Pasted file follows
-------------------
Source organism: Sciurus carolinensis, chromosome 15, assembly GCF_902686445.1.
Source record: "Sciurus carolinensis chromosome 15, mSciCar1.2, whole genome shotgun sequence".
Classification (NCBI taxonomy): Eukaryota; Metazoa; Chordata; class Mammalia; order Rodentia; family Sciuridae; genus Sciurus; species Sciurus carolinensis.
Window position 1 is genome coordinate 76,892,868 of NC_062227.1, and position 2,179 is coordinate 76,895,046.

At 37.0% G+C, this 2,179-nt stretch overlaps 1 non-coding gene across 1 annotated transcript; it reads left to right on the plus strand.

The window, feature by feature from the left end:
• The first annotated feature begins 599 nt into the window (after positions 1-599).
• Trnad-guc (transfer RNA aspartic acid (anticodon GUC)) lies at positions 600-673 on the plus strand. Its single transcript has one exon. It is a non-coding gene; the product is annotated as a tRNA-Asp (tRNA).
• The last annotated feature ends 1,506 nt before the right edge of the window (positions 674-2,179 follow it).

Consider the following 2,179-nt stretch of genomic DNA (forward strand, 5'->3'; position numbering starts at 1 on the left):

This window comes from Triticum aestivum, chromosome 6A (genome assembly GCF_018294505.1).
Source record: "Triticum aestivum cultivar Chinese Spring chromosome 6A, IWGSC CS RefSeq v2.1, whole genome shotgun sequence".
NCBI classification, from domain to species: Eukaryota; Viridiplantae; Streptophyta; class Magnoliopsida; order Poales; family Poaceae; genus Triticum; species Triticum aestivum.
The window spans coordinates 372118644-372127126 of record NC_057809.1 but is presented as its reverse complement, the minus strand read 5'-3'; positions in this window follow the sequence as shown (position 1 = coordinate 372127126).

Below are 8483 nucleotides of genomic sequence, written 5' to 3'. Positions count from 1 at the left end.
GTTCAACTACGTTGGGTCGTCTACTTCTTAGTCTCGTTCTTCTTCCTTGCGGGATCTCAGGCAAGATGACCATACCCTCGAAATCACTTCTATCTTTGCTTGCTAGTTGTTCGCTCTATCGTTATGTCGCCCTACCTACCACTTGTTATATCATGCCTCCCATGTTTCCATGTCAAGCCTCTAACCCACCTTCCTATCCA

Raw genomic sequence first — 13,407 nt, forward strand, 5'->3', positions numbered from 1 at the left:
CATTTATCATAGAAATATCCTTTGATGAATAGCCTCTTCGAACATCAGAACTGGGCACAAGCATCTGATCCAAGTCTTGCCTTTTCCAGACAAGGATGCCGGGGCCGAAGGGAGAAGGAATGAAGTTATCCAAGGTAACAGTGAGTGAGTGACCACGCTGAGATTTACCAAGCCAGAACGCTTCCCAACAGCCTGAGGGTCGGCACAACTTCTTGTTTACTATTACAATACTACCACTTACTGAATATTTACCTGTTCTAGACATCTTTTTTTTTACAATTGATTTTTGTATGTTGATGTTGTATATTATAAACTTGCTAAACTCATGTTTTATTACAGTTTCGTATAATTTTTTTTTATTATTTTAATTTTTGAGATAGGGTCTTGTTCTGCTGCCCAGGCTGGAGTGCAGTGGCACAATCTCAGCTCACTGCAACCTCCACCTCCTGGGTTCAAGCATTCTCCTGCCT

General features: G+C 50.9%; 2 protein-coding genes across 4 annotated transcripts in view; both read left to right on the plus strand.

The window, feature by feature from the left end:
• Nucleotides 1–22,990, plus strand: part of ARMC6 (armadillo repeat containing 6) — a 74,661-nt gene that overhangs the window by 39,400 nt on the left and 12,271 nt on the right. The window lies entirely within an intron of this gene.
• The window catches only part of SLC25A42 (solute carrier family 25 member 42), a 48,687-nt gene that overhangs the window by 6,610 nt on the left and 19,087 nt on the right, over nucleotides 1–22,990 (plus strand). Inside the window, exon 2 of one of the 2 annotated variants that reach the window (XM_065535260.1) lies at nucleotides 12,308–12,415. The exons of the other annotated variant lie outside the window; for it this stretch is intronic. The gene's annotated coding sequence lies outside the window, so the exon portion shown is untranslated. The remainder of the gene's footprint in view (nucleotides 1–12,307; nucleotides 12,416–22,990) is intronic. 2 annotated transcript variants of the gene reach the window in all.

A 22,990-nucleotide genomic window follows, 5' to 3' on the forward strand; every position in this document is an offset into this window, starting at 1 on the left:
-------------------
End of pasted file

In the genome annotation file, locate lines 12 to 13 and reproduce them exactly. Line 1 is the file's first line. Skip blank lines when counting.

Source record: "Triticum aestivum cultivar Chinese Spring chromosome 6A, IWGSC CS RefSeq v2.1, whole genome shotgun sequence".
NCBI classification, from domain to species: Eukaryota; Viridiplantae; Streptophyta; class Magnoliopsida; order Poales; family Poaceae; genus Triticum; species Triticum aestivum.